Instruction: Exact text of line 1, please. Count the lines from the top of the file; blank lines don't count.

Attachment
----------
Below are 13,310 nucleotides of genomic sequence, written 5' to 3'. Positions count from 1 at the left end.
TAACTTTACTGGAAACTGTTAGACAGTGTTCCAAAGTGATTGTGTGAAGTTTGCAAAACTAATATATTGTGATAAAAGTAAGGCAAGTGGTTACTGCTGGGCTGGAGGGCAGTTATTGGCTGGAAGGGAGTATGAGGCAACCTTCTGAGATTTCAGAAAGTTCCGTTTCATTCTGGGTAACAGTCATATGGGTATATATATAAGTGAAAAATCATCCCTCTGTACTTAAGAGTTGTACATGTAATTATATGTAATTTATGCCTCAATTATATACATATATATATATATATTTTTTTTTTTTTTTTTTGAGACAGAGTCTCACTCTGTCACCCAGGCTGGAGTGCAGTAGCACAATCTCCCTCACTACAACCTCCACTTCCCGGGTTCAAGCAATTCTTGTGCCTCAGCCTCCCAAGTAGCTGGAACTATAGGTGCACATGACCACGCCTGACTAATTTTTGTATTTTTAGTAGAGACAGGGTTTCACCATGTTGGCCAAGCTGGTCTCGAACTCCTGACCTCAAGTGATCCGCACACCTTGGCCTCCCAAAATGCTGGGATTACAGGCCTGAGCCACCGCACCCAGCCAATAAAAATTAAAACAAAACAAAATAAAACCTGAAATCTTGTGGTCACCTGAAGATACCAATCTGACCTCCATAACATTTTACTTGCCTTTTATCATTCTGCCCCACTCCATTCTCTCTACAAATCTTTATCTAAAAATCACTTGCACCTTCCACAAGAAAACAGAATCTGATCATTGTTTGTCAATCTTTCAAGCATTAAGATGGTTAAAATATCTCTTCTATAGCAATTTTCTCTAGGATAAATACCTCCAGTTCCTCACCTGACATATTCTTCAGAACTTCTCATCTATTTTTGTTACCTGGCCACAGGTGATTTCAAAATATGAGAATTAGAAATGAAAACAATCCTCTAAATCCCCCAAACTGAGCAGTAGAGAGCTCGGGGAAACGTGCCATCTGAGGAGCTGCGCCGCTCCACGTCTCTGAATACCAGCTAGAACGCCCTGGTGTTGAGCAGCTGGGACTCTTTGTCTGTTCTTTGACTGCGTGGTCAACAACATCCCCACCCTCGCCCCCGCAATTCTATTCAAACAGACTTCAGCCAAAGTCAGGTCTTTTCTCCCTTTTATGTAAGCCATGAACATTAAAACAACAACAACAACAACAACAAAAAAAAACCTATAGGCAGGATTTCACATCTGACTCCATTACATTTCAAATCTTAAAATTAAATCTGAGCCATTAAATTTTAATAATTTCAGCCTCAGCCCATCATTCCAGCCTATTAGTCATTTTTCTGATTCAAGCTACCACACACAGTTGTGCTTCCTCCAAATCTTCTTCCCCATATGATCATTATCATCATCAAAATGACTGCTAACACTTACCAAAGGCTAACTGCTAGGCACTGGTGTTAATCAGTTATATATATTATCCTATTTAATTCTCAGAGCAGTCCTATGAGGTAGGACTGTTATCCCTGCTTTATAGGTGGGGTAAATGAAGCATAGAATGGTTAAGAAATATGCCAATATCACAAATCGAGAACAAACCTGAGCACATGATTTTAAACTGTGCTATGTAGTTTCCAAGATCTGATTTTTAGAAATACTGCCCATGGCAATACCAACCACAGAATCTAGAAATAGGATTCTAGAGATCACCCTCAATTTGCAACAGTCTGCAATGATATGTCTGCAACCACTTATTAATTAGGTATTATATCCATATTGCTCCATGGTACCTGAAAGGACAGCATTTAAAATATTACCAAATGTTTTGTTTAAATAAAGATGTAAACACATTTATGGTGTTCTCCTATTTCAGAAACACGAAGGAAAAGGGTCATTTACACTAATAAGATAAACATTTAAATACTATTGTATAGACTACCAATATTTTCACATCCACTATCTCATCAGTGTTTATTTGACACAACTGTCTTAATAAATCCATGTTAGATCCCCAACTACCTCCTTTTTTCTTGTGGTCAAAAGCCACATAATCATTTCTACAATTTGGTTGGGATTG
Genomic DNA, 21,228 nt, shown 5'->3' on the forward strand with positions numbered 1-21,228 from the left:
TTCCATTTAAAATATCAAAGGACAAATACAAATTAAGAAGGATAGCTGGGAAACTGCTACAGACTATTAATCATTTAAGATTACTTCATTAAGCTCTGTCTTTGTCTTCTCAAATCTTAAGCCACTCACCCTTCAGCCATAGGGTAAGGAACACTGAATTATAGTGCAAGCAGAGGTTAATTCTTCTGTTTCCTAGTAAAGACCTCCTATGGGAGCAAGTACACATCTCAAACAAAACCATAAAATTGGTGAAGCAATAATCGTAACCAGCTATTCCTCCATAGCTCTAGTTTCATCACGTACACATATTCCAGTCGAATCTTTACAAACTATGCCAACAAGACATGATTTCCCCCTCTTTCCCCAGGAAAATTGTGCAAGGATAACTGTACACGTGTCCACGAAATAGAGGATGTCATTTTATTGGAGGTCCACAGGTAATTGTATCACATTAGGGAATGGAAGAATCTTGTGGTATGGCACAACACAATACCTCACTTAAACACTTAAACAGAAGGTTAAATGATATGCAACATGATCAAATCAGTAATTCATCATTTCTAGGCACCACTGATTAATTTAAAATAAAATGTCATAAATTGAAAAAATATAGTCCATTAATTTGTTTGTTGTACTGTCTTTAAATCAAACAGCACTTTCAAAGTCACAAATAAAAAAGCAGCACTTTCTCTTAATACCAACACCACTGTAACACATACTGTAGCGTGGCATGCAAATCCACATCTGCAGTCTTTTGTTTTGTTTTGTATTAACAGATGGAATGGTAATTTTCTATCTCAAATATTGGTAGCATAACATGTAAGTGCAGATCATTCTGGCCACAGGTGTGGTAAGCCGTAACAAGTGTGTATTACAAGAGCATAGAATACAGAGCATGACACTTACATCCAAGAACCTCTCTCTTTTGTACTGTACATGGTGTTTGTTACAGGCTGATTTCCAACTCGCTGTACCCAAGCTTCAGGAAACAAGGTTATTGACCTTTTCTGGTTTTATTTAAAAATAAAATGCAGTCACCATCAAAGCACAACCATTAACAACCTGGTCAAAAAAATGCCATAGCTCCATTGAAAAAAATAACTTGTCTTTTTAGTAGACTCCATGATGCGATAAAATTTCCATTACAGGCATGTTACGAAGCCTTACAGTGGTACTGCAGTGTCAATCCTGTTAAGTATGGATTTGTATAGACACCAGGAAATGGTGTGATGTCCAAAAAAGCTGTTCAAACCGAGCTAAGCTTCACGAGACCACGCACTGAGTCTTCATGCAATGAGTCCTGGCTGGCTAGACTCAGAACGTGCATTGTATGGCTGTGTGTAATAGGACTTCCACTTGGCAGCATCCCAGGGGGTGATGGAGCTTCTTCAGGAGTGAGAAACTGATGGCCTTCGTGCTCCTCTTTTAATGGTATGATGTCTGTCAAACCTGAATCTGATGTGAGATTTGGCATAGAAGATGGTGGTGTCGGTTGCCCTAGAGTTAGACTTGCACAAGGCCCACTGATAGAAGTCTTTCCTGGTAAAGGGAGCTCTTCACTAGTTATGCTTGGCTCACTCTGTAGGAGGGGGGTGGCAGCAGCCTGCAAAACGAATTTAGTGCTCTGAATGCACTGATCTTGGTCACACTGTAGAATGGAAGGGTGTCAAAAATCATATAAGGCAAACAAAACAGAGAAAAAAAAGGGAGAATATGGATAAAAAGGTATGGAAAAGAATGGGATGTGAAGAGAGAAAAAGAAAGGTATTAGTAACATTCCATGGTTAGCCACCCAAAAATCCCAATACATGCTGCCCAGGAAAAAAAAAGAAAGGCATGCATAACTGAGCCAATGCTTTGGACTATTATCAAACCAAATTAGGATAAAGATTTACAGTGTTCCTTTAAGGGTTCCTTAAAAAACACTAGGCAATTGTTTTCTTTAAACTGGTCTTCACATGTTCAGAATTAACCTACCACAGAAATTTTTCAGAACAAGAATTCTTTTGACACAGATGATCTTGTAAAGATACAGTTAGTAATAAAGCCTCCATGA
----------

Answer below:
Below are 13,310 nucleotides of genomic sequence, written 5' to 3'. Positions count from 1 at the left end.